‘They claimed the hint of mud added to the liquid’s vital properties.’
Throughout this month, Lee Jackson reveals the background to Dirty Old London: The Victorian Fight Against Filth. The Victorians invented ‘sanitary science’ – the study of public health, dirt and disease – and were obsessed with sewers, sanitation and cleanliness. Why, then, did Victorian London remain so notoriously filthy?
Day 24: The Floating Baths
The rise of swimming as a leisure activity in the metropolis, during the second half of the nineteenth century, went hand-in-hand with the building of grand public baths by local authorities. There were, however, some commercial speculators who tried to cash in on the craze for ‘natation’. One such was the Floating Swimming Baths Company.
The Company had a retired admiral as its (suitably nautical) chairman and its ‘Floating Bath’ was tethered to a pier beside Charing Cross Railway Bridge in the spring of 1875. The structure was 135ft by 25ft, with an elaborate iron and glass exterior, like a miniature Crystal Palace floating on the Thames (the base was not glass, but an iron hull). The swimming pool inside sloped from 3ft to 7ft in depth, and was heated. The water came from the Thames itself, filtered and circulated by fountains ‘to remove all mud and other matter that may be in suspension’. This supposedly allowed the pool to retain the ‘natural salts and soft refreshing qualities’. The proprietors, however, could not remove the muddy colour of the silty river (the Thames had, at least, already been purified of more dubious contents by Bazalgette’s sewers). They claimed the hint of mud added to the liquid’s vital properties.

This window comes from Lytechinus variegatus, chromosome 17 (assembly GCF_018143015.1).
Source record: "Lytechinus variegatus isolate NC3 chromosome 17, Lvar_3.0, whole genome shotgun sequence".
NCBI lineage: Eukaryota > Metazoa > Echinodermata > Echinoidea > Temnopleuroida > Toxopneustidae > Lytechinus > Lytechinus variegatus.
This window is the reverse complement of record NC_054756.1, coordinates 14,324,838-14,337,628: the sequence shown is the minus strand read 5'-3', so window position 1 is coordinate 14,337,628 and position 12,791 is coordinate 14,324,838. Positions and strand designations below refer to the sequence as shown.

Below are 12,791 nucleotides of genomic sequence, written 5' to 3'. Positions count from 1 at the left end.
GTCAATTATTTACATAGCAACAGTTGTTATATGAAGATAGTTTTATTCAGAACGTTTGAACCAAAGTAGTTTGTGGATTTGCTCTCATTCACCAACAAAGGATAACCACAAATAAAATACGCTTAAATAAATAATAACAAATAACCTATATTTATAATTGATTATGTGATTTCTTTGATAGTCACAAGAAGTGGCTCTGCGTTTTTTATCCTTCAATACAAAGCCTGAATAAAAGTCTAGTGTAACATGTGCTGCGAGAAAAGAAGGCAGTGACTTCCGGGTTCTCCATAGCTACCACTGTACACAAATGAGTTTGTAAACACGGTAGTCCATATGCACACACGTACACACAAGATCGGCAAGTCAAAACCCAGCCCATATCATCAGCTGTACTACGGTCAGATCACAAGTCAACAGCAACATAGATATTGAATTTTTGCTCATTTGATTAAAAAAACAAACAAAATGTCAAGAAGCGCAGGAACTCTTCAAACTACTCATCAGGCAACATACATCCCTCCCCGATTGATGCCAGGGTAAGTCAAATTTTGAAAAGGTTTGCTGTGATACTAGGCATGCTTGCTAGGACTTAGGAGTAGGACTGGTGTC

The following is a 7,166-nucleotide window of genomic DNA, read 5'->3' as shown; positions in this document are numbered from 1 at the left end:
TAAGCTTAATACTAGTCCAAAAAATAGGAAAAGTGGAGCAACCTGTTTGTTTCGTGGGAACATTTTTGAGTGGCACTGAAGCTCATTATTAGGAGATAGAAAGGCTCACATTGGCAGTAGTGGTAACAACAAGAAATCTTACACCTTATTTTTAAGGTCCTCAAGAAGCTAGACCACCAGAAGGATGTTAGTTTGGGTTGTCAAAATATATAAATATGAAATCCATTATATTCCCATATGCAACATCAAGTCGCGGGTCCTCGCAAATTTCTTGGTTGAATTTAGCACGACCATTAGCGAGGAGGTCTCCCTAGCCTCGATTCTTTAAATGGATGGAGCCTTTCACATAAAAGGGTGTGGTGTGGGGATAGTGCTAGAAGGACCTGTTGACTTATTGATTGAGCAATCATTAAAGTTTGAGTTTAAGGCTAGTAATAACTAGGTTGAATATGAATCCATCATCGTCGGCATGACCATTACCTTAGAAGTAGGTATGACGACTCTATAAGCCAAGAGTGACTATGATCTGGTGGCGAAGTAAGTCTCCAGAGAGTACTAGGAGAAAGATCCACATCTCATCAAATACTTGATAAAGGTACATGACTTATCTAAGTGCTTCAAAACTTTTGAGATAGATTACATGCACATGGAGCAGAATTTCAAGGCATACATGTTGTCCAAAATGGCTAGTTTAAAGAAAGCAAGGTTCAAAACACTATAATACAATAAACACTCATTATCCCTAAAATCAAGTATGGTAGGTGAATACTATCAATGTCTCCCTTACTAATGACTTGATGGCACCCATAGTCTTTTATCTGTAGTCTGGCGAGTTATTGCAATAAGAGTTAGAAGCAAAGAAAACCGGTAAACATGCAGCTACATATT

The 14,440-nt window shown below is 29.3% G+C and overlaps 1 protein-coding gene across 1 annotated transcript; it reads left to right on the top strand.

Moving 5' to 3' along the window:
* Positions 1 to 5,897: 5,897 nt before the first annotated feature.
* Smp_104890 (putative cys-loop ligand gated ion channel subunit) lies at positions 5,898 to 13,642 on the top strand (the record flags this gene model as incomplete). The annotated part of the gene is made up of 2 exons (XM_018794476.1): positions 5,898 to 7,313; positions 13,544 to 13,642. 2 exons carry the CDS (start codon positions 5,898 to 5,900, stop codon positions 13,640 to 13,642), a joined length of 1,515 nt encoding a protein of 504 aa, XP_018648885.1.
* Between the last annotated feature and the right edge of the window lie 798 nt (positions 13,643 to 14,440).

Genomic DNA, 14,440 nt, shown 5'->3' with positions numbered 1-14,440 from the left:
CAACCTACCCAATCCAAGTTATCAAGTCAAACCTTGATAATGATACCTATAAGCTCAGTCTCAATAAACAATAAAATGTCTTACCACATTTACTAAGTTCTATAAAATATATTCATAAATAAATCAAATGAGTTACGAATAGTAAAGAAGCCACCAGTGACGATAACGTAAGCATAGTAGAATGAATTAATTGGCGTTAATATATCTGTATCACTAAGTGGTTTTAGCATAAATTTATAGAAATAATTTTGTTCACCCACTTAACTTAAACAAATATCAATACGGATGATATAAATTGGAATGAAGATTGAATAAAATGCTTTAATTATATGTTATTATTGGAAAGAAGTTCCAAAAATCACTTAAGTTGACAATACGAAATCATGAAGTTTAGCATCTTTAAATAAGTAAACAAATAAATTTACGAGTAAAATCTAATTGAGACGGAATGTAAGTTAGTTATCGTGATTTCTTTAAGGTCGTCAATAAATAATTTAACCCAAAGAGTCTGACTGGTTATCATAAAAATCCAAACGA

The Floating Swimming Baths Company talked of opening more facilities, and professed regret that the ‘great cost of the first bath, combined with limited accommodation, has rendered it necessary to charge a price above the reach of the poorer classes’ – but the wants of the poor were never its real concern. The charge for admission would remain one shilling. In the winter months, the baths were converted into a more seasonal use – a floating ice-rink, created by latest technology, ‘the circulation of a current of glycerine and water through a series of metal tubes immersed in water, which is converted into ice’.
The baths had a decade under the railway bridge; but declined in popularity, due the diminishing novelty factor, and the profusion of public pools (which, if nothing else, were better insulated against the British climate). In 1885, an attempted sale by auction failed to meet the asking price, and later in the year the baths were purchased by the South Eastern Railway Co. and scrapped. Another short-lived floating baths appeared near Somerset House in 1891 – an ‘eyesore’ which the London County Council outlawed in 1892.
You can find out more about Lee Jackson’s Victorian London from his website: Victorian London or read more about the new book at Dirty Old London. You can also find Lee Jackson on twitter @VictorianLondon.
Lee blogs at The Cats Meat Shop.